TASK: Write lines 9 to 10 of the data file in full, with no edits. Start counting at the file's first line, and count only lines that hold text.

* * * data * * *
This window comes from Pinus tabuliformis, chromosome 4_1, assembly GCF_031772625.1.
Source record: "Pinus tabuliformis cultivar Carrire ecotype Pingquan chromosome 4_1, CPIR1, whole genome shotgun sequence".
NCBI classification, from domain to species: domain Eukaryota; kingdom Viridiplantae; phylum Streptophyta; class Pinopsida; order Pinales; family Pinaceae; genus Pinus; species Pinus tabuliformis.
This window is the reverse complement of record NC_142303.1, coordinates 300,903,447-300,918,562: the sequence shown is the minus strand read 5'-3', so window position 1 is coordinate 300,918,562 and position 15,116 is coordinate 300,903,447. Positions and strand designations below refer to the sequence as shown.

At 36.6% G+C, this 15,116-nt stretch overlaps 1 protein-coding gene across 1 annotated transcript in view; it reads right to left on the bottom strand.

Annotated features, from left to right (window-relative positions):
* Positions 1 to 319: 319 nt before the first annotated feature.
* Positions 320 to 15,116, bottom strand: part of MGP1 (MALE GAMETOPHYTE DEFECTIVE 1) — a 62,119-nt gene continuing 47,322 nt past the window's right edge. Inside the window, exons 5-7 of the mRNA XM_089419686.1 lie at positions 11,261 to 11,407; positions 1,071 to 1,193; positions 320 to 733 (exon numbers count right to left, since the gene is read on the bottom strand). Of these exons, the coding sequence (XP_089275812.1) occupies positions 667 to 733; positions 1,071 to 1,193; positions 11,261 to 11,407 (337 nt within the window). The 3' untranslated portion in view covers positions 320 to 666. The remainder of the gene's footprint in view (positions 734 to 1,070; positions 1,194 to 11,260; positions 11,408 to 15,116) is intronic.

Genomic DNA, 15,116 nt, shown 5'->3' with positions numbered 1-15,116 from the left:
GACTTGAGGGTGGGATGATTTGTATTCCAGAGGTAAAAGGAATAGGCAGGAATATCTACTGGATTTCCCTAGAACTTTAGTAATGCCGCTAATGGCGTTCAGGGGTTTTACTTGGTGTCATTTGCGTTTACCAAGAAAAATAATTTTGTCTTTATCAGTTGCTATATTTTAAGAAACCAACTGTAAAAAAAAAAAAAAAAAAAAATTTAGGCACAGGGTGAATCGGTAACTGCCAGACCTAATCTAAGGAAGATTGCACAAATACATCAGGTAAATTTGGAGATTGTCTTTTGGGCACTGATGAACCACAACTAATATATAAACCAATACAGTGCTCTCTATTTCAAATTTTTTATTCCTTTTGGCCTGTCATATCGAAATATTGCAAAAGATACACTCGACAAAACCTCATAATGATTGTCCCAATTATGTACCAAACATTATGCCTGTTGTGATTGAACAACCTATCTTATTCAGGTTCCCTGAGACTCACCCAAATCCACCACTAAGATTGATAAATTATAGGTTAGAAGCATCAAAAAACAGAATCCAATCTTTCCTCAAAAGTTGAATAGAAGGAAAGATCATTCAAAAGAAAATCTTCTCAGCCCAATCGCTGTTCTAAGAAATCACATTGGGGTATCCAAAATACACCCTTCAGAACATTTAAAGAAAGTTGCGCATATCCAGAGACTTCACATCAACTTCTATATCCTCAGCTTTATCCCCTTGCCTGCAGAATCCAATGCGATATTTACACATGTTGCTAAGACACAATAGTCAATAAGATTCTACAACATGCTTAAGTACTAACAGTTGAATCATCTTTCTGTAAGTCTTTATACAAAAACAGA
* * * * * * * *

Genomic DNA, 15,116 nt, shown 5'->3' with positions numbered 1-15,116 from the left:
GACTTGAGGGTGGGATGATTTGTATTCCAGAGGTAAAAGGAATAGGCAGGAATATCTACTGGATTTCCCTAGAACTTTAGTAATGCCGCTAATGGCGTTCAGGGGTTTTACTTGGTGTCATTTGCGTTTACCAAGAAAAATAATTTTGTCTTTATCAGTTGCTATATTTTAAGAAACCAACTGTAAAAAAAAAAAAAAAAAAAAATTTAGGCACAGGGTGAATCGGTAACTGCCAGACCTAATCTAAGGAAGATTGCACAAATACATCAGGTAAATTTGGAGATTGTCTTTTGGGCACTGATGAACCACAACTAATATATAAACCAATACAGTGCTCTCTATTTCAAATTTTTTATTCCTTTTGGCCTGTCATATCGAAATATTGCAAAAGATACACTCGACAAAACCTCATAATGATTGTCCCAATTATGTACCAAACATTATGCCTGTTGTGATTGAACAACCTATCTTATTCAGGTTCCCTGAGACTCACCCAAATCCACCACTAAGATTGATAAATTATAGGTTAGAAGCATCAAAAAACAGAATCCAATCTTTCCTCAAAAGTTGAATAGAAGGAAAGATCATTCAAAAGAAAATCTTCTCAGCCCAATCGCTGTTCTAAGAAATCACATTGGGGTATCCAAAATACACCCTTCAGAACATTTAAAGAAAGTTGCGCATATCCAGAGACTTCACATCAACTTCTATATCCTCAGCTTTATCCCCTTGCCTGCAGAATCCAATGCGATATTTACACATGTTGCTAAGACACAATAGTCAATAAGATTCTACAACATGCTTAAGTACTAACAGTTGAATCATCTTTCTGTAAGTCTTTATACAAAAACAGA